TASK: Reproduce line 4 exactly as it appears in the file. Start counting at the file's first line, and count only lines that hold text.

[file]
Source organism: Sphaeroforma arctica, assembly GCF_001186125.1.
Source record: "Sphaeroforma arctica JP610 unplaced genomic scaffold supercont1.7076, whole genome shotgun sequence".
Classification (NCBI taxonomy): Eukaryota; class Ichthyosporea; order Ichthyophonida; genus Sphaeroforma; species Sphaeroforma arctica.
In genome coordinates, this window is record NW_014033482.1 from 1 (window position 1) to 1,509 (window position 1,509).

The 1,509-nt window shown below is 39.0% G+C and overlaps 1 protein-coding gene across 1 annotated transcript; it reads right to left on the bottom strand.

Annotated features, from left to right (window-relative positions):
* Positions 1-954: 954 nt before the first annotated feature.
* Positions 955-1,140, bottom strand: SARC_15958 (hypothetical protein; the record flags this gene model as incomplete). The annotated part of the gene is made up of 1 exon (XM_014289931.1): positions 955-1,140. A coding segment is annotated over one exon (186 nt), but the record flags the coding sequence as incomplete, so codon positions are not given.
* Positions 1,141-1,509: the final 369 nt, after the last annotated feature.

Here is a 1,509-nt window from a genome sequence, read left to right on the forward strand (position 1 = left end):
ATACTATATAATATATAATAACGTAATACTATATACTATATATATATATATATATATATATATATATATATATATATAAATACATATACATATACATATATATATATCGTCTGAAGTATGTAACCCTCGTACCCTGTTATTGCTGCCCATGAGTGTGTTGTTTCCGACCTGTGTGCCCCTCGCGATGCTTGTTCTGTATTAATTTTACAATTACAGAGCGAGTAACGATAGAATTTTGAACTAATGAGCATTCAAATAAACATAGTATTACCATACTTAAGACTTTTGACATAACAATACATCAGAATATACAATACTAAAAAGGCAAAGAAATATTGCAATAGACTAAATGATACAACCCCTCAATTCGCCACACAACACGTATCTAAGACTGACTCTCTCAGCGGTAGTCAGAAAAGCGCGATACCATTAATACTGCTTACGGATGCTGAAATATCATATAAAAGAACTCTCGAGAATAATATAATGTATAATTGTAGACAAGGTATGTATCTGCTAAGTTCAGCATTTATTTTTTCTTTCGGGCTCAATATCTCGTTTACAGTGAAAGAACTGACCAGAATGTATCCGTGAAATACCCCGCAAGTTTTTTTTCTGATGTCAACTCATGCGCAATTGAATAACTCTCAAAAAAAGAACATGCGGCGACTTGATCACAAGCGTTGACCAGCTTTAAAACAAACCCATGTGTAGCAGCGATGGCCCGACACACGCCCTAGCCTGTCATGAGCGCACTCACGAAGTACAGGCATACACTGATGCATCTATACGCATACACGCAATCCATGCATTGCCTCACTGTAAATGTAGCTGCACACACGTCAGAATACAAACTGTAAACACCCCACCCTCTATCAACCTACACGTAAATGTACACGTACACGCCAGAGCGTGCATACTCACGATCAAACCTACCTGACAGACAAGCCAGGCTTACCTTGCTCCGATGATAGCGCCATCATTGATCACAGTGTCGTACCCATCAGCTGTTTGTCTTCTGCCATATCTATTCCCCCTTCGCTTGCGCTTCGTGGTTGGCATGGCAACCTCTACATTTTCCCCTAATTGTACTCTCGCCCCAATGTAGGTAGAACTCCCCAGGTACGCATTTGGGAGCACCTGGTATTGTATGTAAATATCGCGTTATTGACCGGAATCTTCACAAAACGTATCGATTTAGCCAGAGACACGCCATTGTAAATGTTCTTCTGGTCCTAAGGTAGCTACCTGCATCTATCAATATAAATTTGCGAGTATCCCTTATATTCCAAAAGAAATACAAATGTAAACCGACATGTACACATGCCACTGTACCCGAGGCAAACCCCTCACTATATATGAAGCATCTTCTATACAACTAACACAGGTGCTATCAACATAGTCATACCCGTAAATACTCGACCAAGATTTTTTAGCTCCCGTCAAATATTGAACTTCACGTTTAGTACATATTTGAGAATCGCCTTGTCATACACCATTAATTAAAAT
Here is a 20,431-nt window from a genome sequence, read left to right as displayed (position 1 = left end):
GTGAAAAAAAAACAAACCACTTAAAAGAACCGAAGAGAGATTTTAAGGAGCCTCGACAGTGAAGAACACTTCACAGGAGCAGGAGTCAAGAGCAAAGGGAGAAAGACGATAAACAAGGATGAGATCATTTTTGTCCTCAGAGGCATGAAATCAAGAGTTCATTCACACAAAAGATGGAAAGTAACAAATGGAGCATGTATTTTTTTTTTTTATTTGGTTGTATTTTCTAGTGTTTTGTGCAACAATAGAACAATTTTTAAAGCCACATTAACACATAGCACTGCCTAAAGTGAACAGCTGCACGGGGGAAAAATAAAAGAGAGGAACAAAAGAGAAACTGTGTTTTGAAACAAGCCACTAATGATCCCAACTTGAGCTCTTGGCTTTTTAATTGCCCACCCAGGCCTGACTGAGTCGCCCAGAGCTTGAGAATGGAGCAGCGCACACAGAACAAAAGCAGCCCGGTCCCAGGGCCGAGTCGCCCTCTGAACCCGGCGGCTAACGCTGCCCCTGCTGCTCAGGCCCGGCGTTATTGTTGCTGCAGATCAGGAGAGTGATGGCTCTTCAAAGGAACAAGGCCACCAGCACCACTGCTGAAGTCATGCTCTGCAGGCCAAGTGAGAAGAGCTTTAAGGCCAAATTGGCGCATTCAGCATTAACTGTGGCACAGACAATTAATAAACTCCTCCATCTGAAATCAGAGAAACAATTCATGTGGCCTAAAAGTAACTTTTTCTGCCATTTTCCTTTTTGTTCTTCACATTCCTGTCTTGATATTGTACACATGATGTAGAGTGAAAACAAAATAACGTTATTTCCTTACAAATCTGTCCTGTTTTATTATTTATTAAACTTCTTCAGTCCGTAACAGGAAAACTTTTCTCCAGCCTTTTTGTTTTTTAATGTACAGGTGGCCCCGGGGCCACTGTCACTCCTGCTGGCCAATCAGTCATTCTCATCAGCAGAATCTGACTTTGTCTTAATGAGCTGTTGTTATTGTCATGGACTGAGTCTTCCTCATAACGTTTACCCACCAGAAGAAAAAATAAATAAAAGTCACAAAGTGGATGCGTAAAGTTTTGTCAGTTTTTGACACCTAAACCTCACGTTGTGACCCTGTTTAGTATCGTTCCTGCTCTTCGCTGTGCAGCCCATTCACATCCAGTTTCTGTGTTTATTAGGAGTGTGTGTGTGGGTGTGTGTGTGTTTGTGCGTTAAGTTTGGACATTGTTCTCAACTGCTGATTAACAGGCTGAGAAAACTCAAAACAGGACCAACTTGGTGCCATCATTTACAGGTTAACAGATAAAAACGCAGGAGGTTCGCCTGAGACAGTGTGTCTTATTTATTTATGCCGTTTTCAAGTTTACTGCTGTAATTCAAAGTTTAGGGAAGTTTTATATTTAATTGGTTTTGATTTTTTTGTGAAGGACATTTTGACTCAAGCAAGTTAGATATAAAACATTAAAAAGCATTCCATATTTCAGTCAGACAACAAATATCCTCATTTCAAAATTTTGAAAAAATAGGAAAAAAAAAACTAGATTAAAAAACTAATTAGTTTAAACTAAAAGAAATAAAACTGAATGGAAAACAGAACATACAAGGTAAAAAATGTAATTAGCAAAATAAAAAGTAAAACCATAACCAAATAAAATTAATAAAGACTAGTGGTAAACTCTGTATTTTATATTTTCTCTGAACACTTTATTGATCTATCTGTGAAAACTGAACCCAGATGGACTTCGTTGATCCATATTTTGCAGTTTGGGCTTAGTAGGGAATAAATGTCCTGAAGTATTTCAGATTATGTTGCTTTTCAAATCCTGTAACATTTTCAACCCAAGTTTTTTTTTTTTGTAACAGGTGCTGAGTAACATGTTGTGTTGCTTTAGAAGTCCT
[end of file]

In genome coordinates, this window is record NW_014033482.1 from 1 (window position 1) to 1,509 (window position 1,509).